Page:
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English 11 KP
Terms in this set (41)
It is the tactic of using a character and/or story elements symbolically to represent an abstraction in addition to the literal meaning.
This device repeats the initial consonant sounds in two or more neighboring words. (As in SHE SELLS SEA SHELLS)
It is a direct or indirect reference to another work of literature and/or art, a myth, a historical event, a place, which is presumably commonly known.
The multiple meanings, either intentional or unintentional, of a word, phrase, sentence or passage. An ambiguous statment is one that has more than one possible interpretation.
A similarity or comparison between two different things or the relationship between them.
It is a brief narrative or a retelling of a story.
Establishes a clear, contrasting relationship between two ideas by joining them together or juxtaposing them, often in a parrallel structure.
It is a terse statement of known authorship, which expresses a general truth or a moral principle.
Is a figure a speech that directly addresses an absent or imaginary person or a personified abstraction, such as liberty or love.
An aside is words spoken to the audience or perhaps to another character while other characters are on stage.
It is the repetition of similar vowel sounds in successive or proximate words containing different consonants: "A city that is set on a hill cannot be hid"
Is an extravagant, implied metaphor using words in an alien or unusual way. While difficult to invent, it can be wonderfully effective: "I will speak daggers to her." The girl vomited hateful lies.
An old, tired and worn out idea or expression. You can lead a horse to water, but you can't make him drink.
It is a fanciful expression, usually in the from of an extended metaphor or surprising analogy between seemingly dissimilar objects.
The non-literal, associative meaning of a word; the implied, suggested meaning. A word's connotation may involve ideas, emotions, or attitudes.
This device is the correspondence of sounds in words or syllables; recurrence of the same or like sounds.
The strict, literal, dictionary definition of a word, devoide of any emotion, attitude, or color.
Diction refers to the writer's word choices. Instead of the word happy, use excited, amusing, enjoyable, entertaining.
It is the omission of one or more words. While essential to the grammatical structure of the sentence or line, are easily supplied by the reader.
It is an adjective or adjective phrase appropriate qualifying a subject (noun) by making a key or important characteristic of the subject.
This device acts as substitutes for a particular attribute the name of a famous person recognized for that attribute.
From the Greek for "good speech," euphemisms are a more agreeable or less offensive substitute for a generally unpleasant word or concept.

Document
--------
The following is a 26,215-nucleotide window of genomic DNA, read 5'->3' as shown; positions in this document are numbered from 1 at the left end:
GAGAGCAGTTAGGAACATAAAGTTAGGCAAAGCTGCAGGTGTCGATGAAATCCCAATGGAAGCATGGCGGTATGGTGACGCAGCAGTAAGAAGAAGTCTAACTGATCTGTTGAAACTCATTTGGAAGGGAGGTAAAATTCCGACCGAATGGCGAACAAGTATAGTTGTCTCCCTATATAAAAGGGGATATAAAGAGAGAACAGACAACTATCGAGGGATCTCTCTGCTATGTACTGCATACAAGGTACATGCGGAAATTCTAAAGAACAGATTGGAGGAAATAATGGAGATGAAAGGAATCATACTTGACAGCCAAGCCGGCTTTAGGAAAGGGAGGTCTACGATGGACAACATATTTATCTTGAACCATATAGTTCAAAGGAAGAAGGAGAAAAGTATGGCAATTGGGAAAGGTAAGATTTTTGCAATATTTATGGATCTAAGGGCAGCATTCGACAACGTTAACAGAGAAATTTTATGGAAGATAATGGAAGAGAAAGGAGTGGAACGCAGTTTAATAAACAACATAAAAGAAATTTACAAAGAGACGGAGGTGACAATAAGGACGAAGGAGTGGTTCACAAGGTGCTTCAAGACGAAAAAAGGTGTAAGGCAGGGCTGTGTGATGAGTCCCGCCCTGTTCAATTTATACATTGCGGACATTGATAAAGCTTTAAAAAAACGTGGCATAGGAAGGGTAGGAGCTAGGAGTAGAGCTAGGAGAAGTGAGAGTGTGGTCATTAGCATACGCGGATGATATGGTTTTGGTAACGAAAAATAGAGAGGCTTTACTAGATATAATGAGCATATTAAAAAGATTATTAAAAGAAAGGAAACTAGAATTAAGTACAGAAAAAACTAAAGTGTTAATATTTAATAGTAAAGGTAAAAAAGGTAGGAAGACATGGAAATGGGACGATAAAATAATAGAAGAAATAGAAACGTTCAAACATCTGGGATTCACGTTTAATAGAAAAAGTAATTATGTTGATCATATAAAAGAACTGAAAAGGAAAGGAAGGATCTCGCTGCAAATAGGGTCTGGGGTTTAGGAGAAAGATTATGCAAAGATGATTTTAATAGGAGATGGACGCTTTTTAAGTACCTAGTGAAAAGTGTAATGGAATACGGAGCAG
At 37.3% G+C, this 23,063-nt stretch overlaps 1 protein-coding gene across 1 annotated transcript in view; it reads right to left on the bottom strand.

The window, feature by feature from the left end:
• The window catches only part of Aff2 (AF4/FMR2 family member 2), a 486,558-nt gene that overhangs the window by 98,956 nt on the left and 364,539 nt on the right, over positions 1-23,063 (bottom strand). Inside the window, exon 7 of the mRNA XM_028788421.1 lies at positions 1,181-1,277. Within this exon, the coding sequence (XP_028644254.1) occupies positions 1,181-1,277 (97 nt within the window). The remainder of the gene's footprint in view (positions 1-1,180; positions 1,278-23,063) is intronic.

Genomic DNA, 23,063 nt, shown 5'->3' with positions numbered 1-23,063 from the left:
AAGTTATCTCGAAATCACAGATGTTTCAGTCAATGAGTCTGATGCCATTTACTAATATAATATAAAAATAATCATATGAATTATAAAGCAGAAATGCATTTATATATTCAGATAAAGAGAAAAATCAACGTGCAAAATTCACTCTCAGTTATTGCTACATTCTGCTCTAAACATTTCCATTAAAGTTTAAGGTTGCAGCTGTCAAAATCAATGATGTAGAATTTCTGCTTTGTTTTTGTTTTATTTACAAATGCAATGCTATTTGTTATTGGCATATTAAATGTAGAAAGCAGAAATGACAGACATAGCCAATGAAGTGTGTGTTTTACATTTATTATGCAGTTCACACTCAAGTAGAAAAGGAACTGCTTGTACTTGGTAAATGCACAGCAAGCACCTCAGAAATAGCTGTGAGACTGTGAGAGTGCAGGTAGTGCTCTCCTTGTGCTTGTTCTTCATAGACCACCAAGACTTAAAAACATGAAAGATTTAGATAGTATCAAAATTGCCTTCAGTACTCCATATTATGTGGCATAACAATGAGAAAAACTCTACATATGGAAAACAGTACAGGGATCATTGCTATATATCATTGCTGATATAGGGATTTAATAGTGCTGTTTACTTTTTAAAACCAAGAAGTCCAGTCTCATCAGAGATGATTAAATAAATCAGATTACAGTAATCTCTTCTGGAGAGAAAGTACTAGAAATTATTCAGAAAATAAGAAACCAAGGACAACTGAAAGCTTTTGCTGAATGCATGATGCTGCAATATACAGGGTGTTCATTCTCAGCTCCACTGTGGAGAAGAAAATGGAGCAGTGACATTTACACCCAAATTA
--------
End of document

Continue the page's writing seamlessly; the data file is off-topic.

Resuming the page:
The sensory details or figurative language used to describe, arouse emotion, or represent abstractions.
The contrast between what is stated explicitly and what is meant, or the difference between what appears to be and what is actually true. 3 types: Situationa;, Dramatic, and Verbal Irony
This term is derived from a French phrase meaning "badly for the purpose." Used to describe the silly misuse of words.
This figure of speech uses an implied comparison of seemingly unlike things or the substitution of one for the other, suggesting some similarity.
Is ofter defined as an image, an idea that is repeated or carried through an individual work.
A figure of speech in which natural sounds are imitated in the sounds of words. Buzz, hiss, hum, crack, whinny, murmur.
This term comes from Greek roots meaning "beside on another." It refers to the grammatical or rhetorical parallel construction.
It is a type of figurative language, language that does not mean exactly what it says, that makes a comparison between two otherwise unalike objects or ideas by connecting them with the words "like" or "as."
A figure of speech in which the author presents or describes concepts, animals, or inanimate objects by endowing them with human attributes or emotions.
Generally, this is anything that represents itself and stands for something else. Normally that is concrete, but can be more complex-three categories-natural, conventional, and literary.
When the words literary state the opposite of the writer's (or speaker's) meaning.
When events turn out the opposite of what was expected; when what the characters and readers thing ought to happen is not what does happen.
When facts or events are unknown to a character in a play or piece of fiction but known to the reader, audience, or other characters in the work.
A statement or expression so surprisingly self-contradictory as to provoke us into seeking another sense or context in which it would be true.
It refers to the grammatical or rhetorical framing of words, phrases, sentences, or paragraphs to give structural similarity. Often called parallel construction
A figure of speech in which the author presents or describes concepts, animals, or inanimate objects by endowing them with human attributes or emotions.)
The question is posed for effect, but it requires no answer.
It is the repetition of an identical or similarly accented sound or sounds in a work.)
Involves bitter, caustic language that is meant to hurt or ridicule someone or something.)
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